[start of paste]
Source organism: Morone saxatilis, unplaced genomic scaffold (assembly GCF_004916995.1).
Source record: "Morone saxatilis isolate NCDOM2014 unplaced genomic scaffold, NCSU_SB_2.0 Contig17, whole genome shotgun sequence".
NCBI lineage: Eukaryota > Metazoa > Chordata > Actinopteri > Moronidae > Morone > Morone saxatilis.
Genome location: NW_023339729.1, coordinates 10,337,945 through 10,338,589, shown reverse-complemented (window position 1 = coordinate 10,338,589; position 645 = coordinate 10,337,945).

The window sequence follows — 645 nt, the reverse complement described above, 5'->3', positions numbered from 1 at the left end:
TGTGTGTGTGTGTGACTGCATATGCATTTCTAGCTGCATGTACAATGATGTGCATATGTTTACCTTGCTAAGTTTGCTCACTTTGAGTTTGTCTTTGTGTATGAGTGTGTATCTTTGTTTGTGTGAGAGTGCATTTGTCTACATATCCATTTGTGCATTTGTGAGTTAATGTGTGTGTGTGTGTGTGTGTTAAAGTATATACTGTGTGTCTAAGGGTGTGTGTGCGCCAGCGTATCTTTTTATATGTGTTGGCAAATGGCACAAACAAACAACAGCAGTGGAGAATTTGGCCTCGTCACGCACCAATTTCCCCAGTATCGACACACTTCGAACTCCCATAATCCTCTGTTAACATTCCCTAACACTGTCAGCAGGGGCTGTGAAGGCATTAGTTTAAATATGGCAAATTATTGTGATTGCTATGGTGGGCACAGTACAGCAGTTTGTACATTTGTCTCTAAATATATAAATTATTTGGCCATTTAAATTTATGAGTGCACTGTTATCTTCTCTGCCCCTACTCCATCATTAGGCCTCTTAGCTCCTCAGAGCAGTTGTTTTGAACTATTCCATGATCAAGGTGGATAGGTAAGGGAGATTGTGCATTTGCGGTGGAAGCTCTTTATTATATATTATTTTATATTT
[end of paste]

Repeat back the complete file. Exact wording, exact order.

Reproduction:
Source organism: Morone saxatilis, unplaced genomic scaffold (assembly GCF_004916995.1).
Source record: "Morone saxatilis isolate NCDOM2014 unplaced genomic scaffold, NCSU_SB_2.0 Contig17, whole genome shotgun sequence".
NCBI lineage: Eukaryota > Metazoa > Chordata > Actinopteri > Moronidae > Morone > Morone saxatilis.
Genome location: NW_023339729.1, coordinates 10,337,945 through 10,338,589, shown reverse-complemented (window position 1 = coordinate 10,338,589; position 645 = coordinate 10,337,945).

The window sequence follows — 645 nt, the reverse complement described above, 5'->3', positions numbered from 1 at the left end:
TGTGTGTGTGTGTGACTGCATATGCATTTCTAGCTGCATGTACAATGATGTGCATATGTTTACCTTGCTAAGTTTGCTCACTTTGAGTTTGTCTTTGTGTATGAGTGTGTATCTTTGTTTGTGTGAGAGTGCATTTGTCTACATATCCATTTGTGCATTTGTGAGTTAATGTGTGTGTGTGTGTGTGTGTTAAAGTATATACTGTGTGTCTAAGGGTGTGTGTGCGCCAGCGTATCTTTTTATATGTGTTGGCAAATGGCACAAACAAACAACAGCAGTGGAGAATTTGGCCTCGTCACGCACCAATTTCCCCAGTATCGACACACTTCGAACTCCCATAATCCTCTGTTAACATTCCCTAACACTGTCAGCAGGGGCTGTGAAGGCATTAGTTTAAATATGGCAAATTATTGTGATTGCTATGGTGGGCACAGTACAGCAGTTTGTACATTTGTCTCTAAATATATAAATTATTTGGCCATTTAAATTTATGAGTGCACTGTTATCTTCTCTGCCCCTACTCCATCATTAGGCCTCTTAGCTCCTCAGAGCAGTTGTTTTGAACTATTCCATGATCAAGGTGGATAGGTAAGGGAGATTGTGCATTTGCGGTGGAAGCTCTTTATTATATATTATTTTATATTT